From FrontPage Magazine.
BBC reporter Alan Johnston has been held since March 26 by a terrorist group in Gaza, where he had been the last international journalist to keep living and working. He appeared last Thursday in a video wearing an orange sweatshirt and reading a prepared statement. Meanwhile British soldiers are under attack by Muslim and Arab terrorists in Afghanistan and Iraq, and fifteen British sailors were recently kidnapped and held in harsh conditions for two weeks by Iran.

Closer to home, a survey found one-quarter of British Muslims expressing sympathy for the London bombers of July 7, 2005, and British intelligence estimates that about 16,000 of them are capable of carrying out such attacks themselves. Indeed, last August 11 the left-wing Guardian reported that British Muslim “suicide bombers were within days of blowing up 12 passenger jets above five US cities in an unprecedented terrorist attack designed to commit [quoting intelligence sources] ‘mass murder on an unimaginable scale.’”

Yet Britain’s University and College Union, made up of university academics, as well as other groups have figured out who their real enemies are . . . the Jews.

Last Wednesday, the UCU voted 158-99 to “circulate the full text of the Palestinian boycott call to all branches” and to “encourage members to consider the moral implications of existing and proposed links with Israeli academic institutions.” British journalists’, doctors’, and architects’ unions have also recently proposed boycotts of Israel, the Anglican Church has decided to divest from companies cooperating with it, and later this month UNISON, Britain’s largest trade union, is to vote on cutting economic ties with the Jewish state.

The UCU’s resolution “notes that Israel’s 40-year occupation has seriously damaged the fabric of Palestinian society through annexation, illegal settlement, collective punishment and restriction of movement” and “deplores the denial of educational rights for Palestinians by invasions, closures, checkpoints, curfews, and shootings and arrests of teachers, lecturers and students.” It also “condemns the complicity of Israeli academia in the occupation, which has provoked a call from Palestinian trade unions for a comprehensive and consistent international boycott of all Israeli academic institutions.”

The resolution does not include a single mention of: Palestinian terrorism against Israel; Israel’s total withdrawal from Gaza including the destruction of decades-old Israeli villages and even the exhuming of all Israeli graves; the 1993 Oslo agreement and Israel’s transfer of civil administration in the West Bank (and Gaza) to a Palestinian government that Israel created; Israel’s 2000 offer of full statehood to the Palestinians; or the fact that all universities now existing in the West Bank and Gaza have been established since Israel took control of these territories in 1967.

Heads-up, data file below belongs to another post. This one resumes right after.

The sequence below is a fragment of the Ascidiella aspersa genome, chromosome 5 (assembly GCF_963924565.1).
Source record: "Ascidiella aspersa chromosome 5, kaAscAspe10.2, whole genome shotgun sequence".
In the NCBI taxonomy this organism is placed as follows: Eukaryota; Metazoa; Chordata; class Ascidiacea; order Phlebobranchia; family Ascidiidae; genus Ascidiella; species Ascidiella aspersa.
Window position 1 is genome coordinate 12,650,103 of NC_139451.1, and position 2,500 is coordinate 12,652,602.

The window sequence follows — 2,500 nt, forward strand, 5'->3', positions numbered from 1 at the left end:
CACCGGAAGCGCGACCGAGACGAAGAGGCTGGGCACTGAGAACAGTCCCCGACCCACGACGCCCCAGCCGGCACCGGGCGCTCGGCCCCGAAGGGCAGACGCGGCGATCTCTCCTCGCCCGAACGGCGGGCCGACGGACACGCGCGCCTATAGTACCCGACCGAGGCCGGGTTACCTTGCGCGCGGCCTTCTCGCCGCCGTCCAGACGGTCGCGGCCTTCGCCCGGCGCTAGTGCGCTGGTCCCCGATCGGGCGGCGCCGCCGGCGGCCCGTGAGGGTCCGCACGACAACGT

The UCU does, however, call for “organis[ing] a UK-wide campus tour for Palestinian academic/educational trade unionists” and “actively encourage[s] . . . branches to create direct educational links with Palestinian educational institutions and to help set up nationally sponsored programmes for teacher exchanges, sabbatical placements and research.” It does so at a time when the Palestinian Authority is ruled by a popularly elected government of Hamas, which is officially defined as a terrorist organization by the European Union, proudly claims credit for rocket attacks on civilians, and whose charter openly calls for Israel’s destruction and the killing of all Jews.

The UCU resolution, however, states that “passivity or neutrality is unacceptable and criticism of Israel cannot be construed as anti-semitic.”

No, perish the thought. Apart from the evasive use of “criticism”—what is at stake is not criticism, but boycotts—it is of course not anti-Semitic to make Israel the sole and obsessive focus of efforts at condemnation and excommunication by academics, journalists, doctors, architects, clergy, and ordinary workers at a time of ongoing genocide in Sudan and constant severe human rights abuses in the likes of Iran, Saudi Arabia, Syria, and the Palestinian Authority itself—to go no further than the Muslim Middle East.
In this, leftist academics are following in the footsteps of (for example) the leftist World Council of Churches. And leftist activists and bureaucrats on the Marquette campus.

Is this anti-Semitism, or not?

There might well be some traces of the ancient hatred of Jews in the actions of some of these folks, but we don’t think that is the mail impetus.

Rather, Israel is an ally of the West, and particularly of the United States.

So what we have is not anti-Semitism, but rather anti-Americanism and even hostility to free and democratic societies.

But is that any better than just hating Jews? In today’s world, it pretty much comes down to the same thing.

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Tuesday, June 05, 2007

Cutthroat Competition

James Harris Takes Obama to Task for Stupid Statement

From the National Conversation:
Here we go again.

On Tuesday, Barack Obama said that the Bush administration is at fault for doing nothing to defuse a quiet riot brewing among blacks.

The problem? Black people displaced by Hurricane Katrina. He went so far as to compare the resentment and frustration of the federal government’s response to Katrina, to the Rodney King riots of 1992.